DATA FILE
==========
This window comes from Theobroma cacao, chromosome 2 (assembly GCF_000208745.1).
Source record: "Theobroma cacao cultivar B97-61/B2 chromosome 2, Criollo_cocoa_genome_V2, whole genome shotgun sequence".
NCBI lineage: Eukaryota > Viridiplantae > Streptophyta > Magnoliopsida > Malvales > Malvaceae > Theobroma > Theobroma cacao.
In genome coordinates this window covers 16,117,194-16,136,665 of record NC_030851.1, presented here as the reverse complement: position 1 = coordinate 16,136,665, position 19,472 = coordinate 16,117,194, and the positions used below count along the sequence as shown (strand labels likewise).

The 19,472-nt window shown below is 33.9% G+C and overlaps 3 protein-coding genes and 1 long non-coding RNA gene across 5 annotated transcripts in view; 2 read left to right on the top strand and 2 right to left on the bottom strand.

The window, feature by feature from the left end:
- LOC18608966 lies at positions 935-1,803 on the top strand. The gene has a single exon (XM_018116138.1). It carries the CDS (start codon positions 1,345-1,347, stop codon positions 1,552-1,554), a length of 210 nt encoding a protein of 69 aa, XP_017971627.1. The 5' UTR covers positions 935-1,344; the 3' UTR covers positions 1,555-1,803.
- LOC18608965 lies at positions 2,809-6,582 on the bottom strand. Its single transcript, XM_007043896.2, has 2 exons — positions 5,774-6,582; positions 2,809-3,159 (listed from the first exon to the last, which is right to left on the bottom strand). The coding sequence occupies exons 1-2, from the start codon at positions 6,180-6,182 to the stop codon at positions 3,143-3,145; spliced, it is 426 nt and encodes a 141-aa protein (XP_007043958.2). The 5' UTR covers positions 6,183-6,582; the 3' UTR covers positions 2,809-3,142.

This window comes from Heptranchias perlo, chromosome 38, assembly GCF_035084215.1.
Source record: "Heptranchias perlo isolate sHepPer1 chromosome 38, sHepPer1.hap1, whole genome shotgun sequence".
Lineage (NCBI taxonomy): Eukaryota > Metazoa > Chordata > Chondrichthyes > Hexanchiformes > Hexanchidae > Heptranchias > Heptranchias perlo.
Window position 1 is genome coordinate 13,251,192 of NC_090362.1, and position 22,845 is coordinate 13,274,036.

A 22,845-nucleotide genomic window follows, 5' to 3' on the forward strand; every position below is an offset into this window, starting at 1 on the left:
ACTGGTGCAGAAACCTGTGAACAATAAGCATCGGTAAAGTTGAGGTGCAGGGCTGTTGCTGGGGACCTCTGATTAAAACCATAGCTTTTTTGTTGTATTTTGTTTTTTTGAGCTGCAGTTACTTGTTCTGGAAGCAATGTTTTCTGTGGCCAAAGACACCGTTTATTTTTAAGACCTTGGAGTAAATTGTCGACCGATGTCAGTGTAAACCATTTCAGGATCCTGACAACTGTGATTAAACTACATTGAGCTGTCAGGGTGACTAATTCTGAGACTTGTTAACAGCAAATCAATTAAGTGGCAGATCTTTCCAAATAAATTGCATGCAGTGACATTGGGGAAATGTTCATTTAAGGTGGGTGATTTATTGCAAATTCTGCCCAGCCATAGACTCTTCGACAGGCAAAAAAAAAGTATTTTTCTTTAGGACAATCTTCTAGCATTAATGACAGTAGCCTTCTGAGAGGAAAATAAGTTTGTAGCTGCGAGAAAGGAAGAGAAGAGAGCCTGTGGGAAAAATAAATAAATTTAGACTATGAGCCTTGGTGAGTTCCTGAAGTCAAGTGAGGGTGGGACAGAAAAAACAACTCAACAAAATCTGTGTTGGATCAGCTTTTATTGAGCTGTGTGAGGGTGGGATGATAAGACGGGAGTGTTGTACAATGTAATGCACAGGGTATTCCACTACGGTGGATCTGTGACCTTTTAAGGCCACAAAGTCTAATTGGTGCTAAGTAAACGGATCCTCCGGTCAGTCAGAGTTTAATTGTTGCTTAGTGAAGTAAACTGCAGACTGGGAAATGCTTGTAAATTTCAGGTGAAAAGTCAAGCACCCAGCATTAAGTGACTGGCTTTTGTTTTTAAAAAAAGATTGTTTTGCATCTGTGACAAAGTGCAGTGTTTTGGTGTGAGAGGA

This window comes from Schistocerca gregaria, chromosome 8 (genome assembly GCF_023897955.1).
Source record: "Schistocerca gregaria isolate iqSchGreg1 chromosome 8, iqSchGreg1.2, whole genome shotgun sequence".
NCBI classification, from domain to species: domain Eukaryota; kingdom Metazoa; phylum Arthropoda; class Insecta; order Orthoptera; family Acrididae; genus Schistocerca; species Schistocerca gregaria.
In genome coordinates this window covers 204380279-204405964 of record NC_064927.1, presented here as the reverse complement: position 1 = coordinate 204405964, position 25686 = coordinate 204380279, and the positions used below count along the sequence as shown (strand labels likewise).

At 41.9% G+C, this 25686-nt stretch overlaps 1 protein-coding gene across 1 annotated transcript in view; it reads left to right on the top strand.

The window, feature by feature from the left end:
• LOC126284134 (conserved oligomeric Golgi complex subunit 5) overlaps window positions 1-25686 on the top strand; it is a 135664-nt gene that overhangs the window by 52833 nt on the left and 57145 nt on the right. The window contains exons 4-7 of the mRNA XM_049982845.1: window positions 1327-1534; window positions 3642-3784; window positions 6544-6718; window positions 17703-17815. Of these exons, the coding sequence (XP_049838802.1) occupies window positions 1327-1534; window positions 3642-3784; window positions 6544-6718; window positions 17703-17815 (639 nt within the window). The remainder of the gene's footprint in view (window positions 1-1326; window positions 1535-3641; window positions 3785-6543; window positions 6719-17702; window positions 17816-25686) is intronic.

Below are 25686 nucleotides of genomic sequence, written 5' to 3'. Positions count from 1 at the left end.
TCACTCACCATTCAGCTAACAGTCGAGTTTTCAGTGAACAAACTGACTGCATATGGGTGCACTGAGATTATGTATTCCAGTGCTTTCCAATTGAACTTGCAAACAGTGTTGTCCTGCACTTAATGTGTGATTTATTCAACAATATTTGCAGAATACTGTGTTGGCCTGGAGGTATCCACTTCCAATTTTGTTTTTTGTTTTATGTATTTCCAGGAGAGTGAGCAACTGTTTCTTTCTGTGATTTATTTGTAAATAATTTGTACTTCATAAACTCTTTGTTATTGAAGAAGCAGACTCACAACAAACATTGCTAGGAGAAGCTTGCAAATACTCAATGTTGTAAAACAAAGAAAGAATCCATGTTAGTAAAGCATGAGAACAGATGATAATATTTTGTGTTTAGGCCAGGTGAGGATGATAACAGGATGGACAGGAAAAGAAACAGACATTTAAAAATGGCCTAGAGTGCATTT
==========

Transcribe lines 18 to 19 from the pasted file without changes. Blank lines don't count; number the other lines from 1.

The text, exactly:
In genome coordinates this window covers 204380279-204405964 of record NC_064927.1, presented here as the reverse complement: position 1 = coordinate 204405964, position 25686 = coordinate 204380279, and the positions used below count along the sequence as shown (strand labels likewise).

At 41.9% G+C, this 25686-nt stretch overlaps 1 protein-coding gene across 1 annotated transcript in view; it reads left to right on the top strand.